Spatial distribution of air-sea heat fluxes over the sub-polar North Atlantic Ocean
Figure S1: Winter mean climatology of the sea surface temperature from the ERAI 1979-2012. (1.088Mb)
Figure S2: Composite monthly mean Bowen Ratio for winter months during which the total turbulent heat flux at the Iceland Sea site is in the 10th or 90th percentile. (779.8Kb)
Table S1: Months in which the monthly total turbulent heat flux at the Iceland Sea site is in the 10th percentile. (31.5Kb)
Table S1: Months in which the monthly total turbulent heat flux at the Iceland Sea site is in the 10th percentile. (27.81Kb)
Table S2: Months in which the monthly total turbulent heat flux at the Iceland Sea site is in the 90th percentile. (37Kb)
MetadataShow full item record
On a variety of spatial and temporal scales, the energy transferred by air-sea heat and moisture fluxes plays an important role in both atmospheric and oceanic circulations. This is particularly true in the sub-polar North Atlantic Ocean, where these fluxes drive water-mass transformations that are an integral component of the Atlantic Meridional Overturning Circulation (AMOC). Here we use the ECMWF Interim Reanalysis to provide a high-resolution view of the spatial structure of the air-sea turbulent heat fluxes over the sub-polar North Atlantic Ocean. As has been previously recognized, the Labrador and Greenland Seas are areas where these fluxes are large during the winter months. Our particular focus is on the Iceland Sea region where, despite the fact that water-mass transformation occurs, the winter-time air-sea heat fluxes are smaller than anywhere else in the sub-polar domain. We attribute this minimum to a saddle point in the sea-level pressure field, that results in a reduction in mean surface wind speed, as well as colder sea surface temperatures associated with the regional ocean circulation. The magnitude of the heat fluxes in this region are modulated by the relative strength of the Icelandic and Lofoten Lows, and this leads to periods of ocean cooling and even ocean warming when, intriguingly, the sensible and latent heat fluxes are of opposite sign. This suggests that the air-sea forcing in this area has large-scale impacts for climate, and that even modest shifts in the atmospheric circulation could potentially impact the AMOC.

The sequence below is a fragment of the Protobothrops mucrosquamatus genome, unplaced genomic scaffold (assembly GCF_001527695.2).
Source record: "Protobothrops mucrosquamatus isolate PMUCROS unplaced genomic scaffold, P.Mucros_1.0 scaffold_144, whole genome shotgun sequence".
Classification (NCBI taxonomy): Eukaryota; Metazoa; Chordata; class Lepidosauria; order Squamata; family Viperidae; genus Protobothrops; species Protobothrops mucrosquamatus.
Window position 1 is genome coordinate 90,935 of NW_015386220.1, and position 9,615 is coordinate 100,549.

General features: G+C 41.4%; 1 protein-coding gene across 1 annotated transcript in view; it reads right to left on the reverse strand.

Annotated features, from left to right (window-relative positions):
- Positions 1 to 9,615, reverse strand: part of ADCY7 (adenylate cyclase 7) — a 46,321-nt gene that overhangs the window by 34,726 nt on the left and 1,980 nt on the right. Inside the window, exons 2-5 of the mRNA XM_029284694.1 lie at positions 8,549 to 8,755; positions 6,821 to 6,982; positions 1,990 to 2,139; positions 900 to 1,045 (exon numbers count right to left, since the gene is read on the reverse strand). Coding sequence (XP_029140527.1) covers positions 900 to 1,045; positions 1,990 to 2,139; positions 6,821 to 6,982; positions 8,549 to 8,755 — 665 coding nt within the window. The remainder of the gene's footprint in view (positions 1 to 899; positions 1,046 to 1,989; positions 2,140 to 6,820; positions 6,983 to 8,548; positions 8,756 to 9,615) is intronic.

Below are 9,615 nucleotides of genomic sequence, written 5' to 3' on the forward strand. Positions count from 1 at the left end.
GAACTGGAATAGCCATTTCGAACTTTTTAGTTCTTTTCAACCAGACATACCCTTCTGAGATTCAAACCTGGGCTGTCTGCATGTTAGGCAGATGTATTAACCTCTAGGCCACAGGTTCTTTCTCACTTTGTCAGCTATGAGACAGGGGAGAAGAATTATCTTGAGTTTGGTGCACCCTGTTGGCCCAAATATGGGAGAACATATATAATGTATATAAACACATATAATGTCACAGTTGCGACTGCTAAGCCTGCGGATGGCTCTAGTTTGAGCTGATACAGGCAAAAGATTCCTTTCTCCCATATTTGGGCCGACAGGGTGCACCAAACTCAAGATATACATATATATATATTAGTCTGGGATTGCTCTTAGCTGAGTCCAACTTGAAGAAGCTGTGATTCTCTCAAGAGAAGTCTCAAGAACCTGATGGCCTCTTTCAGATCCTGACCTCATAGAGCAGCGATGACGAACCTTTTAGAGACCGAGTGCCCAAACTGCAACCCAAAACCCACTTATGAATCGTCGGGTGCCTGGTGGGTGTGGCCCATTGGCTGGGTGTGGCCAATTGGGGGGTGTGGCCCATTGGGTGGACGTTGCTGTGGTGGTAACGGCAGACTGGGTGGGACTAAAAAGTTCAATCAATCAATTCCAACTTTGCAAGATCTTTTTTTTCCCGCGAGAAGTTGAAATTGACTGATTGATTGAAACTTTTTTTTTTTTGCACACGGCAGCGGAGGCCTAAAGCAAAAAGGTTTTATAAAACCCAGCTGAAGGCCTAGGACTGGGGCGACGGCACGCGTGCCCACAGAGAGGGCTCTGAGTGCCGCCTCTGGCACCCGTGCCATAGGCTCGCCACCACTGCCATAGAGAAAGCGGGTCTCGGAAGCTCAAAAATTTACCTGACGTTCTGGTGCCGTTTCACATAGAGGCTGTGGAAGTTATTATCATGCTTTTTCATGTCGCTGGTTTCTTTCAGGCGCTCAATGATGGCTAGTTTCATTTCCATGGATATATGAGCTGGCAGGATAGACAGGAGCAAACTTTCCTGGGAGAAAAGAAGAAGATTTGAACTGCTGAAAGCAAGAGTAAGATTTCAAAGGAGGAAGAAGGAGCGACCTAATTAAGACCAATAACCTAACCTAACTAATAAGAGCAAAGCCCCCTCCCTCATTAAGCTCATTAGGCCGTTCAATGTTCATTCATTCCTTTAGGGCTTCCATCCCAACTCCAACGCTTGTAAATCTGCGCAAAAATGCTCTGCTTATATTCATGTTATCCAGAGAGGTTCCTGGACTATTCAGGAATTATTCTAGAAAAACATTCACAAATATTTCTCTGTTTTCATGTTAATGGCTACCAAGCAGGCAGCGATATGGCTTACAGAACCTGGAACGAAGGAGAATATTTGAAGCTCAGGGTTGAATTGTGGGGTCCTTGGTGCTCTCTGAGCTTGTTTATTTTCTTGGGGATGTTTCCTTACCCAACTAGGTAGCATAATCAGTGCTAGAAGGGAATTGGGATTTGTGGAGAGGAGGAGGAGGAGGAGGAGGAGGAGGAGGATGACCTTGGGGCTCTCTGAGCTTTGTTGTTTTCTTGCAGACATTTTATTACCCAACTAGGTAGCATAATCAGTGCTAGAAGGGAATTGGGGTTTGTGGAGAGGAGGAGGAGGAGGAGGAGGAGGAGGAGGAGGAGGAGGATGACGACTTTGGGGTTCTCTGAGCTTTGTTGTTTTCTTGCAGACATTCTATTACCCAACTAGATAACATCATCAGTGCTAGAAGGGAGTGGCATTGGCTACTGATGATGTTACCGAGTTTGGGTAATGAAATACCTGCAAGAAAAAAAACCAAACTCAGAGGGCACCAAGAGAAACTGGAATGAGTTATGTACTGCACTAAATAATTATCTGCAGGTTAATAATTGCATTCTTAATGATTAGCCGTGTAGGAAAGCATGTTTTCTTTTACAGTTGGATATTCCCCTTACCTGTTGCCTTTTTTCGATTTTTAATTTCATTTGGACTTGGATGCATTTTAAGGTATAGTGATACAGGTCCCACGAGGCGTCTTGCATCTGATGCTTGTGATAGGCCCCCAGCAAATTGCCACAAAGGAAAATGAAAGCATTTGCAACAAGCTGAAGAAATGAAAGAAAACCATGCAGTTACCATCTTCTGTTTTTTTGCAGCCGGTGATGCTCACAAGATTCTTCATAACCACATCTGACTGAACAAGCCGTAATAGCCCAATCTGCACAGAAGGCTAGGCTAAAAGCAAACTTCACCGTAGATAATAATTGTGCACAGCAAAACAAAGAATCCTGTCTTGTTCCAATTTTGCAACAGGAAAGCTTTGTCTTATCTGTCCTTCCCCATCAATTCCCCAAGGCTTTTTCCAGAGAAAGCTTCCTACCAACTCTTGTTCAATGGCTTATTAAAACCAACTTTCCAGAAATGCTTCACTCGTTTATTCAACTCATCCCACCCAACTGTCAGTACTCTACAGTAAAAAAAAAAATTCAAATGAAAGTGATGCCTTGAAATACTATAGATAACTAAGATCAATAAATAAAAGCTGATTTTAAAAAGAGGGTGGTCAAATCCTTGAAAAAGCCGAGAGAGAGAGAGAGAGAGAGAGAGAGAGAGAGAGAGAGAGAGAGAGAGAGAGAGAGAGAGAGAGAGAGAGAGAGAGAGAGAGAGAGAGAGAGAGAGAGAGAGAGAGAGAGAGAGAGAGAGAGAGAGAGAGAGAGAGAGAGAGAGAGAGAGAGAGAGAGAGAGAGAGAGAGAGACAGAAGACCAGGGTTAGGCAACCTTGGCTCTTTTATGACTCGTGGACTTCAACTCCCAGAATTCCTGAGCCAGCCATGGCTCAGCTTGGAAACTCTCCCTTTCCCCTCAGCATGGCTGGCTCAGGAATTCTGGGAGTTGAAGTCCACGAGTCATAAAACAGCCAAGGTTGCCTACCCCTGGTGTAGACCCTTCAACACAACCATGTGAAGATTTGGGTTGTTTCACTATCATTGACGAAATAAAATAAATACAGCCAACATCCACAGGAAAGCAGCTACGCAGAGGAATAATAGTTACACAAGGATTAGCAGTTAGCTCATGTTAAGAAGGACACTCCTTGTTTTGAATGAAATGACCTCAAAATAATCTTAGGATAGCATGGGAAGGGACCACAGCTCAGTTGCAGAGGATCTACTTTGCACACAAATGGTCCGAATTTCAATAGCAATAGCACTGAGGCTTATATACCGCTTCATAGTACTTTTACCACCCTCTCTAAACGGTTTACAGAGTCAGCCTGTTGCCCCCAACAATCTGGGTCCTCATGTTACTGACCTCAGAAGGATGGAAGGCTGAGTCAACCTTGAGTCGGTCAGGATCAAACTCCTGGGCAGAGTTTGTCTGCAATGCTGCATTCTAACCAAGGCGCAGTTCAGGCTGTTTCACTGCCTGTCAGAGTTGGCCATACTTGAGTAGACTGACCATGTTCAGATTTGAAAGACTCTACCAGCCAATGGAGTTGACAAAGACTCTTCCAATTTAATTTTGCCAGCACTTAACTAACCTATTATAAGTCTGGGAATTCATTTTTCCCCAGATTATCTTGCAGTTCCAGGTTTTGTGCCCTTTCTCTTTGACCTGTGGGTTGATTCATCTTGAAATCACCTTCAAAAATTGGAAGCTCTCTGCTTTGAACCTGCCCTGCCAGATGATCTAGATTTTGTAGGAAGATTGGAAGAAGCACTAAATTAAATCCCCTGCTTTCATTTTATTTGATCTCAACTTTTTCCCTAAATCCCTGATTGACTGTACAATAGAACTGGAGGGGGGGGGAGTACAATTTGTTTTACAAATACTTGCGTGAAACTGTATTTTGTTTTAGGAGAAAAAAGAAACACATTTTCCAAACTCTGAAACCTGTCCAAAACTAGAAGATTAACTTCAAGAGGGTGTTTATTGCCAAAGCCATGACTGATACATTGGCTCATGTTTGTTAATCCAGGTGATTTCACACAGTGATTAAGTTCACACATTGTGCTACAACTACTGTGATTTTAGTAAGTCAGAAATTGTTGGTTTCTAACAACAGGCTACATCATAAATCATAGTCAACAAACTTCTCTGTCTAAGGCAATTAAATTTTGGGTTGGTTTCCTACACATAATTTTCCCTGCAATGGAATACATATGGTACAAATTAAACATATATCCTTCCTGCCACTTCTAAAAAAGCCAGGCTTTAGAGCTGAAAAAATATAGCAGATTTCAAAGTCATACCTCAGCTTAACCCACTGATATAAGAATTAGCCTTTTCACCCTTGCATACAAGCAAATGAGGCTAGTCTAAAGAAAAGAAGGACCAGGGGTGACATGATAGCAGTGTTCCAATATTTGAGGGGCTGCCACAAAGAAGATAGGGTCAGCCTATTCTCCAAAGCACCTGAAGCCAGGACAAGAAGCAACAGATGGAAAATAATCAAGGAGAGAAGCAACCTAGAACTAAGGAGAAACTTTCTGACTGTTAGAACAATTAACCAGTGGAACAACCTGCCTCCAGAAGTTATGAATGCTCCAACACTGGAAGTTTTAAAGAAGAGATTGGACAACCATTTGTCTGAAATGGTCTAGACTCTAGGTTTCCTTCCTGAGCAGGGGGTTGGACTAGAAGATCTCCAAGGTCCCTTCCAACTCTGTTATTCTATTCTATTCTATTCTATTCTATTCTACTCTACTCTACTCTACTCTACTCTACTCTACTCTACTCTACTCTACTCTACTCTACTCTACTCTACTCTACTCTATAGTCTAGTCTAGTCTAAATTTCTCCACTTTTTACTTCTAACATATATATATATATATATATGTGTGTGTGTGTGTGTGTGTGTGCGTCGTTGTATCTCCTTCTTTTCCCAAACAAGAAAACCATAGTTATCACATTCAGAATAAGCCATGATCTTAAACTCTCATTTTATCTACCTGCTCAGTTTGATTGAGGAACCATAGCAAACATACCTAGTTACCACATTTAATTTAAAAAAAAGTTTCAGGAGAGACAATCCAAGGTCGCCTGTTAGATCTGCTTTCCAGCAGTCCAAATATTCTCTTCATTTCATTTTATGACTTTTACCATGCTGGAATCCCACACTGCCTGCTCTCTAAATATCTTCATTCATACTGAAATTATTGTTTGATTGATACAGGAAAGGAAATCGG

Author Posting. © American Geophysical Union, 2012. This article is posted here by permission of American Geophysical Union for personal use, not for redistribution. The definitive version was published in Geophysical Research Letters 39 (2012): L18806, doi:10.1029/2012GL053097.
Suggested CitationArticle: Moore, G. W. K., Renfrew, Ian A., Pickart, Robert S., "Spatial distribution of air-sea heat fluxes over the sub-polar North Atlantic Ocean", Geophysical Research Letters 39 (2012): L18806, DOI:10.1029/2012GL053097, https://hdl.handle.net/1912/5523
Showing items related by title, author, creator and subject.
Evaluation of the National Oceanic and Atmospheric Administration/Coupled-Ocean Atmospheric Response Experiment (NOAA/COARE) air-sea gas transfer parameterization using GasEx data Hare, Jeffrey E.; Fairall, Christopher W.; McGillis, Wade R.; Edson, James B.; Ward, Brian; Wanninkhof, Rik (American Geophysical Union, 2004-07-16)During the two recent GasEx field experiments, direct covariance measurements of air-sea carbon dioxide fluxes were obtained over the open ocean. Concurrently, the National Oceanic and Atmospheric Administration/Coupled-Ocean ...
How well does wind speed predict air-sea gas transfer in the sea ice zone? A synthesis of radon deficit profiles in the upper water column of the Arctic Ocean Loose, Brice; Kelly, Roger P.; Bigdeli, Arash; Williams, W.; Krishfield, Richard A.; Rutgers van der Loeff, Michiel; Moran, S. Bradley (John Wiley & Sons, 2017-05-05)We present 34 profiles of radon-deficit from the ice-ocean boundary layer of the Beaufort Sea. Including these 34, there are presently 58 published radon-deficit estimates of air-sea gas transfer velocity (k) in the Arctic ...
Renault, Lionel; Chiggiato, Jacopo; Warner, John C.; Gomez, Marta; Vizoso, Guillermo; Tintore, Joaquin (American Geophysical Union, 2012-09-15)The coastal areas of the North-Western Mediterranean Sea are one of the most challenging places for ocean forecasting. This region is exposed to severe storms events that are of short duration. During these events, significant ...